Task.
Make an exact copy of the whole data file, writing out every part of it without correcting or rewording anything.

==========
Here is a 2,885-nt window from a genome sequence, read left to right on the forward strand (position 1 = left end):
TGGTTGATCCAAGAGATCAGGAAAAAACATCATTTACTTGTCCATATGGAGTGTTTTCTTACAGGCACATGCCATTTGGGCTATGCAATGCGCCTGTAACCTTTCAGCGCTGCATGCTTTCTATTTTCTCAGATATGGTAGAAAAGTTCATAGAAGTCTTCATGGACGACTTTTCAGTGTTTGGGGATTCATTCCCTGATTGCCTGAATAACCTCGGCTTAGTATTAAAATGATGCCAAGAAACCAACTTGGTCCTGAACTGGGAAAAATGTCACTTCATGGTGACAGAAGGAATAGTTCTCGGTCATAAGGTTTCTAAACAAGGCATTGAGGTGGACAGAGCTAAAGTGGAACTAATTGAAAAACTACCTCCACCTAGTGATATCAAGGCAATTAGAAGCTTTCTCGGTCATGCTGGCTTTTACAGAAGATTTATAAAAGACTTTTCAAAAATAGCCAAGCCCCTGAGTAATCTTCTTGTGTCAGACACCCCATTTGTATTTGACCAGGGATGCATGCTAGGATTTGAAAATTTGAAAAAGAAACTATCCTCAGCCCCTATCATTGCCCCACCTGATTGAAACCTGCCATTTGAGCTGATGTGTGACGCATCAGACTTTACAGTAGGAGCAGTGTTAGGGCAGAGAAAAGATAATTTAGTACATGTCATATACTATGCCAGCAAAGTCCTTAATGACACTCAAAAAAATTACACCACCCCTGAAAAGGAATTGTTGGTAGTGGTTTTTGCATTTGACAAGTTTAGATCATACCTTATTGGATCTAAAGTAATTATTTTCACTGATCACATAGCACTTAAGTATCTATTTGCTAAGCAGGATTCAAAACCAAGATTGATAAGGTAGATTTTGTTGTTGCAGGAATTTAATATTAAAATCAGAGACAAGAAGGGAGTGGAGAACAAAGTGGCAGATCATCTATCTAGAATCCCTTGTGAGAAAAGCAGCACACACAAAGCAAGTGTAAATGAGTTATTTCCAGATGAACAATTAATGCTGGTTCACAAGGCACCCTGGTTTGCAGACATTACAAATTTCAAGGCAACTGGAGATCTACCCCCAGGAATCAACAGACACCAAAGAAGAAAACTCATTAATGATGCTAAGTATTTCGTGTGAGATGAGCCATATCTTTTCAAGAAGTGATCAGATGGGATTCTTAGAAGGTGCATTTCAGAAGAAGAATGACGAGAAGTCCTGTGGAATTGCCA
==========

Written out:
Here is a 2,885-nt window from a genome sequence, read left to right on the forward strand (position 1 = left end):
TGGTTGATCCAAGAGATCAGGAAAAAACATCATTTACTTGTCCATATGGAGTGTTTTCTTACAGGCACATGCCATTTGGGCTATGCAATGCGCCTGTAACCTTTCAGCGCTGCATGCTTTCTATTTTCTCAGATATGGTAGAAAAGTTCATAGAAGTCTTCATGGACGACTTTTCAGTGTTTGGGGATTCATTCCCTGATTGCCTGAATAACCTCGGCTTAGTATTAAAATGATGCCAAGAAACCAACTTGGTCCTGAACTGGGAAAAATGTCACTTCATGGTGACAGAAGGAATAGTTCTCGGTCATAAGGTTTCTAAACAAGGCATTGAGGTGGACAGAGCTAAAGTGGAACTAATTGAAAAACTACCTCCACCTAGTGATATCAAGGCAATTAGAAGCTTTCTCGGTCATGCTGGCTTTTACAGAAGATTTATAAAAGACTTTTCAAAAATAGCCAAGCCCCTGAGTAATCTTCTTGTGTCAGACACCCCATTTGTATTTGACCAGGGATGCATGCTAGGATTTGAAAATTTGAAAAAGAAACTATCCTCAGCCCCTATCATTGCCCCACCTGATTGAAACCTGCCATTTGAGCTGATGTGTGACGCATCAGACTTTACAGTAGGAGCAGTGTTAGGGCAGAGAAAAGATAATTTAGTACATGTCATATACTATGCCAGCAAAGTCCTTAATGACACTCAAAAAAATTACACCACCCCTGAAAAGGAATTGTTGGTAGTGGTTTTTGCATTTGACAAGTTTAGATCATACCTTATTGGATCTAAAGTAATTATTTTCACTGATCACATAGCACTTAAGTATCTATTTGCTAAGCAGGATTCAAAACCAAGATTGATAAGGTAGATTTTGTTGTTGCAGGAATTTAATATTAAAATCAGAGACAAGAAGGGAGTGGAGAACAAAGTGGCAGATCATCTATCTAGAATCCCTTGTGAGAAAAGCAGCACACACAAAGCAAGTGTAAATGAGTTATTTCCAGATGAACAATTAATGCTGGTTCACAAGGCACCCTGGTTTGCAGACATTACAAATTTCAAGGCAACTGGAGATCTACCCCCAGGAATCAACAGACACCAAAGAAGAAAACTCATTAATGATGCTAAGTATTTCGTGTGAGATGAGCCATATCTTTTCAAGAAGTGATCAGATGGGATTCTTAGAAGGTGCATTTCAGAAGAAGAATGACGAGAAGTCCTGTGGAATTGCCA